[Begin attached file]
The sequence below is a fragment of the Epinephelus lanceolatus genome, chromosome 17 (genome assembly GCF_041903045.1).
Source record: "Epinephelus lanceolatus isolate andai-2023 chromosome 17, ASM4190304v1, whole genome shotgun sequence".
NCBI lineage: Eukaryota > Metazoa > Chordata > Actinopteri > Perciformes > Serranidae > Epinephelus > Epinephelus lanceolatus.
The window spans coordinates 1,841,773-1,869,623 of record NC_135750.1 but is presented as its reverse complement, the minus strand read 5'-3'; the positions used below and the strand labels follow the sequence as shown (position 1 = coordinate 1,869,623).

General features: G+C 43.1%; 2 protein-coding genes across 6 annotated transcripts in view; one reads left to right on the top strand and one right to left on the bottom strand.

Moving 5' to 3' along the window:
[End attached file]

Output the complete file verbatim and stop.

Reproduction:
The sequence below is a fragment of the Epinephelus lanceolatus genome, chromosome 17 (genome assembly GCF_041903045.1).
Source record: "Epinephelus lanceolatus isolate andai-2023 chromosome 17, ASM4190304v1, whole genome shotgun sequence".
NCBI lineage: Eukaryota > Metazoa > Chordata > Actinopteri > Perciformes > Serranidae > Epinephelus > Epinephelus lanceolatus.
The window spans coordinates 1,841,773-1,869,623 of record NC_135750.1 but is presented as its reverse complement, the minus strand read 5'-3'; the positions used below and the strand labels follow the sequence as shown (position 1 = coordinate 1,869,623).

General features: G+C 43.1%; 2 protein-coding genes across 6 annotated transcripts in view; one reads left to right on the top strand and one right to left on the bottom strand.

Moving 5' to 3' along the window: